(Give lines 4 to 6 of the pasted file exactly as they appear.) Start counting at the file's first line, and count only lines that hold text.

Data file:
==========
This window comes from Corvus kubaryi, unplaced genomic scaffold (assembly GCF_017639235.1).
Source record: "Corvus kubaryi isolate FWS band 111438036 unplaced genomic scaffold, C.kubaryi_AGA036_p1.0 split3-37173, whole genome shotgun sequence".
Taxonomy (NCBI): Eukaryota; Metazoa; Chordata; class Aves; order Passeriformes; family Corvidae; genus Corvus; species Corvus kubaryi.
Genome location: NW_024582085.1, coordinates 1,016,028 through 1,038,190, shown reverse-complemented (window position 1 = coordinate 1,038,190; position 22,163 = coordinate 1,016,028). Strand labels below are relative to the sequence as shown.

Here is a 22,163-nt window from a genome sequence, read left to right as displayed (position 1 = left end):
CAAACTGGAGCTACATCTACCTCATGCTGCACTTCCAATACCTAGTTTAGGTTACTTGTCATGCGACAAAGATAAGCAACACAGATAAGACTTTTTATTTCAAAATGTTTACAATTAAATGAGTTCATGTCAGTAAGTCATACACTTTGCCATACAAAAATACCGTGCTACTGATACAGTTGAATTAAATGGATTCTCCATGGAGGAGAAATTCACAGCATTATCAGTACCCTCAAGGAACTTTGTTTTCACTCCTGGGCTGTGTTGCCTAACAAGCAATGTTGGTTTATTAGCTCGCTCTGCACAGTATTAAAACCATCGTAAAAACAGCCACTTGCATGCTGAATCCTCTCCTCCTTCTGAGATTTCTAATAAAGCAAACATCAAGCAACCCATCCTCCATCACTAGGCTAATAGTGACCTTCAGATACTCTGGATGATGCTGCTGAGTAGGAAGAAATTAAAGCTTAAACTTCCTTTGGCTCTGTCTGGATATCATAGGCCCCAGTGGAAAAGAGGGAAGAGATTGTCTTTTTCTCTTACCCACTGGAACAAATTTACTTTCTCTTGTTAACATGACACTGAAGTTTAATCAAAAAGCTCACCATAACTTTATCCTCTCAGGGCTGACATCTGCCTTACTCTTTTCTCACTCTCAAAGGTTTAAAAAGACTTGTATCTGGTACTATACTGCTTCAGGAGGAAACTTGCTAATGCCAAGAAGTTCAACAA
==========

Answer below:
Genome location: NW_024582085.1, coordinates 1,016,028 through 1,038,190, shown reverse-complemented (window position 1 = coordinate 1,038,190; position 22,163 = coordinate 1,016,028). Strand labels below are relative to the sequence as shown.

Here is a 22,163-nt window from a genome sequence, read left to right as displayed (position 1 = left end):
CAAACTGGAGCTACATCTACCTCATGCTGCACTTCCAATACCTAGTTTAGGTTACTTGTCATGCGACAAAGATAAGCAACACAGATAAGACTTTTTATTTCAAAATGTTTACAATTAAATGAGTTCATGTCAGTAAGTCATACACTTTGCCATACAAAAATACCGTGCTACTGATACAGTTGAATTAAATGGATTCTCCATGGAGGAGAAATTCACAGCATTATCAGTACCCTCAAGGAACTTTGTTTTCACTCCTGGGCTGTGTTGCCTAACAAGCAATGTTGGTTTATTAGCTCGCTCTGCACAGTATTAAAACCATCGTAAAAACAGCCACTTGCATGCTGAATCCTCTCCTCCTTCTGAGATTTCTAATAAAGCAAACATCAAGCAACCCATCCTCCATCACTAGGCTAATAGTGACCTTCAGATACTCTGGATGATGCTGCTGAGTAGGAAGAAATTAAAGCTTAAACTTCCTTTGGCTCTGTCTGGATATCATAGGCCCCAGTGGAAAAGAGGGAAGAGATTGTCTTTTTCTCTTACCCACTGGAACAAATTTACTTTCTCTTGTTAACATGACACTGAAGTTTAATCAAAAAGCTCACCATAACTTTATCCTCTCAGGGCTGACATCTGCCTTACTCTTTTCTCACTCTCAAAGGTTTAAAAAGACTTGTATCTGGTACTATACTGCTTCAGGAGGAAACTTGCTAATGCCAAGAAGTTCAACAA